I currently have two different coaches that I’m working with that are coaching me. One is coaching me in business and one is coaching me in mindset.

I think everybody needs a coach, really. I think it’s important to keep your mind open to learning and continue to try to improve yourself and get better. Improve your skills all the time, always.

That’s probably the best lesson I’ve ever learned, is that if you think already know it all, you stop. Believe me, nobody knows it all. Fail and fail fast, and fail often, and you’re just that much closer to success. Just keep learning. Keep improving everything. It doesn’t have to necessarily be business – your personal life, your health.

Do something every day that helps you become a better you.

That’s really what the people who care about you, who surround you in your life – that’s what they want more than anything. They want you to be good; they want you to be happy, and a good you. Then you’re going to be at your best for everybody else. That’s the way I look at it, whether it’s family or my clients.

Probably the best lesson I’ve ever learned, is that if you think already know it all, you stop. Believe me, nobody knows it all. Fail and fail fast, and fail often, and you’re just that much closer to success. Just keep learning. Keep improving everything. – Ted Schmidt

If I’m not “on” and in a good place, I can’t be my best for them. I do something every day to improve myself.

It’s important to recharge, reenergize… Sometimes you just need to sit and think.”


  1. What’s next for you?

“Grow this firm. We’ve already grown: we now have an employee coach, Stella Fox.

The next thing would be to add another employee coach, and just continue to grow. Out a few years, add more locations. Obviously, at some point we’ll need a bigger office space, but immediately, it’s to grow this firm.

Which we’re kind of in the process. Continue to grow the firm, I guess.

Find ways to leverage better. And if you look at it purely from that perspective, help Stella be more successful. I would love to see her be more successful than me. My clients as well.

I’m also thinking about providing other services, maybe proving marketing services, evaluation services, accounting services, to add to our repertoire, so to speak.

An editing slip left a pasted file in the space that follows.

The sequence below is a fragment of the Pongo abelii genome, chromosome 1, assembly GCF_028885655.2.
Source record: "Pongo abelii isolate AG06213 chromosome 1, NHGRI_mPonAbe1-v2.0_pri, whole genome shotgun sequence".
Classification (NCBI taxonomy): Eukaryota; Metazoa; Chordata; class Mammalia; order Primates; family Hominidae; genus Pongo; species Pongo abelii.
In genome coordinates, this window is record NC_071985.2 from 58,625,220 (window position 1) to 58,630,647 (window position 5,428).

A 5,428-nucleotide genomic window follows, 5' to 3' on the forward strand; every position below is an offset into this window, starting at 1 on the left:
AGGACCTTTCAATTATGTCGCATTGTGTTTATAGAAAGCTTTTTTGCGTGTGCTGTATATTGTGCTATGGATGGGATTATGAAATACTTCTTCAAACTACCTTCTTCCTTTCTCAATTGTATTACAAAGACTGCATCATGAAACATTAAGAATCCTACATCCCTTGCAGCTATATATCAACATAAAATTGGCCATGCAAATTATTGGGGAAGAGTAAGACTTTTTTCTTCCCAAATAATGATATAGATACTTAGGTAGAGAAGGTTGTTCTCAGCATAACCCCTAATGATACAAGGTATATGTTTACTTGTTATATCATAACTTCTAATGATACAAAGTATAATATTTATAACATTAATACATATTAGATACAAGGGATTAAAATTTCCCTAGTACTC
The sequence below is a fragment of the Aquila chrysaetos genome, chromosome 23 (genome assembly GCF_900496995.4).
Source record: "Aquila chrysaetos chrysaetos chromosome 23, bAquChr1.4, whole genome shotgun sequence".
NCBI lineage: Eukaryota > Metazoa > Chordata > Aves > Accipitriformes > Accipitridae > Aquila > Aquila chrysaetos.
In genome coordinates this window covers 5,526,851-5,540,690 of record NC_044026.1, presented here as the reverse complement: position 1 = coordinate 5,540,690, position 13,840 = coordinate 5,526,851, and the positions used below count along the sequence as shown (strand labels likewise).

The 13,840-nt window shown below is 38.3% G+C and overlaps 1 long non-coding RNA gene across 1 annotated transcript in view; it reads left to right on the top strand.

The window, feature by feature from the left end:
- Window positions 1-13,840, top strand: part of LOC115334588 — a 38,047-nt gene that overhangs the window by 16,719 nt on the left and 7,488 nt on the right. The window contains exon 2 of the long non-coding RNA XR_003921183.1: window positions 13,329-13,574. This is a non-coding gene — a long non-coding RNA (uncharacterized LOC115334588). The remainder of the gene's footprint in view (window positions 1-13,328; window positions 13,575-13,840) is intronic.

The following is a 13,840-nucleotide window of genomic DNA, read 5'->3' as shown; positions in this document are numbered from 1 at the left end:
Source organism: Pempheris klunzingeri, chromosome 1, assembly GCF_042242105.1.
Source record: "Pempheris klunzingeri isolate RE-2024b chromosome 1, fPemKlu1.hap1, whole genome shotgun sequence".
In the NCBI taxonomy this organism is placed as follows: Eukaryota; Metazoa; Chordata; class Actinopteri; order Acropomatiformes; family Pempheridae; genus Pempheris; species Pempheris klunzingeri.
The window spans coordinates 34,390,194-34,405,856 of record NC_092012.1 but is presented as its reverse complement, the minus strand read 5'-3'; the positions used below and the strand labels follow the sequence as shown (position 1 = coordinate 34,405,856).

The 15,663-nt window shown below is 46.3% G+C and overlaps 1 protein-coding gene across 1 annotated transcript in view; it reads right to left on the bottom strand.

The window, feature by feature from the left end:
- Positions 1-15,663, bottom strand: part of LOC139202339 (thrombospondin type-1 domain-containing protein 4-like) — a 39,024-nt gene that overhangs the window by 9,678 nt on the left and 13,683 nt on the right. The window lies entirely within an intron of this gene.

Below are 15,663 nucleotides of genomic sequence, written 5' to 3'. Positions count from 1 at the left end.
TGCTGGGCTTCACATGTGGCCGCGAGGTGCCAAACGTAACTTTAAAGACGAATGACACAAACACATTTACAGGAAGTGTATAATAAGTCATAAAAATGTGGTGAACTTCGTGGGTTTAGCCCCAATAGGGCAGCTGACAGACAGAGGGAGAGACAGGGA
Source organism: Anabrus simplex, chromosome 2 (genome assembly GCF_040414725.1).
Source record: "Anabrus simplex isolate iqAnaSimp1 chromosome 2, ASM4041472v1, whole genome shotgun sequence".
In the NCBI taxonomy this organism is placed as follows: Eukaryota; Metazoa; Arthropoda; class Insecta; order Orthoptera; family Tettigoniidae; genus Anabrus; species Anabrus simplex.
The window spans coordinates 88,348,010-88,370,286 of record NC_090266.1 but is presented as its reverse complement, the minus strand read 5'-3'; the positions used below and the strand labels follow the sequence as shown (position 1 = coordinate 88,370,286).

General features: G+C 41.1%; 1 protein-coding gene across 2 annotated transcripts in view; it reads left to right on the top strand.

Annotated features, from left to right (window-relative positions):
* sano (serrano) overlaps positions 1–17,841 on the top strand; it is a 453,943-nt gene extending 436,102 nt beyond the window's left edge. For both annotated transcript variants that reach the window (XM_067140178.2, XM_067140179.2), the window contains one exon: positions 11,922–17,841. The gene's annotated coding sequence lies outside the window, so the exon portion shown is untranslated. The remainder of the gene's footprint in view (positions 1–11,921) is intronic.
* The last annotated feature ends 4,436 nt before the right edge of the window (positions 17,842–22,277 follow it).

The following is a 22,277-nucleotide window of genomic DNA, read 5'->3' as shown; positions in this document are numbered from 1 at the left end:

Surround yourself with people who are better than you, and don’t be afraid to do that. A lot of people struggle with that. Once you’ve done that, let them do their work. Let them do their jobs, and get out of their way. I think about it, that’s probably the best lesson I got from Doug, and he surrounded himself with great people, and he didn’t have to do anything, except cash checks!”

Ted Schmidt’s ActionCOACH website.

Ted Schmidt’s LinkedIn Profile.

Five Questions for Entrepreneurs – The Series

One thing I value greatly is listening to people’s stories. People have a wealth of information and insight. Creating opportunities to be seen and heard in our noise-filled culture is valuable work.

One thing that I’ve noticed as an entrepreneur, is that it can be difficult to develop relationships with other entrepreneurs – isolation can be a problem. It’s too easy to vilify competitors and think that there is not enough business to go around. Being deliberate about building relationships can seem like an overwhelming task, especially if you are just starting out.

This series is designed to bridge that gap – to help small business owners share their wealth of experience and knowledge, to build community, and to help the interviewed entrepreneurs promote their businesses.

If you would like to be interviewed or would like to nominate someone, please email me at Thanks very much.